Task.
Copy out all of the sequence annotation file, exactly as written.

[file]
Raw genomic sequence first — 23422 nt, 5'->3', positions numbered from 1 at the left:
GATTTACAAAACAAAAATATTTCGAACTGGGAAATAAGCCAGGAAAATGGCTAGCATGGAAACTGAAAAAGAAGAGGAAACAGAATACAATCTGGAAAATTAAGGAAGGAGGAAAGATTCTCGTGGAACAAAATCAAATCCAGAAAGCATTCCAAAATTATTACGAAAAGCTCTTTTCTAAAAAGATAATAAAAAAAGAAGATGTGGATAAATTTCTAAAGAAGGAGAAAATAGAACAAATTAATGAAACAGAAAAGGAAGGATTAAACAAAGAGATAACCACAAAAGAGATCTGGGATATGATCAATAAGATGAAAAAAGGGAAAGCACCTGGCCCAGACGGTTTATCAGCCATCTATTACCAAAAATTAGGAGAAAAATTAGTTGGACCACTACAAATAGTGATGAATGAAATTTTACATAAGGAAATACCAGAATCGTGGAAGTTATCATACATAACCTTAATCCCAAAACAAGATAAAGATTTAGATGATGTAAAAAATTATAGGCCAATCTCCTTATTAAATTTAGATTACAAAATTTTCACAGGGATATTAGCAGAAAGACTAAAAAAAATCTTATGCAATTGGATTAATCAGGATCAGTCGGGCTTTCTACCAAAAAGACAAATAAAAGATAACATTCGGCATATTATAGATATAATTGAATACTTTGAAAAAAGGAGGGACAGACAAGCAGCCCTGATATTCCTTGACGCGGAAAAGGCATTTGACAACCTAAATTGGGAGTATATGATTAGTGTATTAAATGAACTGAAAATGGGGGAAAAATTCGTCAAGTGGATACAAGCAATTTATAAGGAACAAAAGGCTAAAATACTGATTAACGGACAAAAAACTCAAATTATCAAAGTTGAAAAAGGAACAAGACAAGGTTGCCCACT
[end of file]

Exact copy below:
Raw genomic sequence first — 23422 nt, 5'->3', positions numbered from 1 at the left:
GATTTACAAAACAAAAATATTTCGAACTGGGAAATAAGCCAGGAAAATGGCTAGCATGGAAACTGAAAAAGAAGAGGAAACAGAATACAATCTGGAAAATTAAGGAAGGAGGAAAGATTCTCGTGGAACAAAATCAAATCCAGAAAGCATTCCAAAATTATTACGAAAAGCTCTTTTCTAAAAAGATAATAAAAAAAGAAGATGTGGATAAATTTCTAAAGAAGGAGAAAATAGAACAAATTAATGAAACAGAAAAGGAAGGATTAAACAAAGAGATAACCACAAAAGAGATCTGGGATATGATCAATAAGATGAAAAAAGGGAAAGCACCTGGCCCAGACGGTTTATCAGCCATCTATTACCAAAAATTAGGAGAAAAATTAGTTGGACCACTACAAATAGTGATGAATGAAATTTTACATAAGGAAATACCAGAATCGTGGAAGTTATCATACATAACCTTAATCCCAAAACAAGATAAAGATTTAGATGATGTAAAAAATTATAGGCCAATCTCCTTATTAAATTTAGATTACAAAATTTTCACAGGGATATTAGCAGAAAGACTAAAAAAAATCTTATGCAATTGGATTAATCAGGATCAGTCGGGCTTTCTACCAAAAAGACAAATAAAAGATAACATTCGGCATATTATAGATATAATTGAATACTTTGAAAAAAGGAGGGACAGACAAGCAGCCCTGATATTCCTTGACGCGGAAAAGGCATTTGACAACCTAAATTGGGAGTATATGATTAGTGTATTAAATGAACTGAAAATGGGGGAAAAATTCGTCAAGTGGATACAAGCAATTTATAAGGAACAAAAGGCTAAAATACTGATTAACGGACAAAAAACTCAAATTATCAAAGTTGAAAAAGGAACAAGACAAGGTTGCCCACT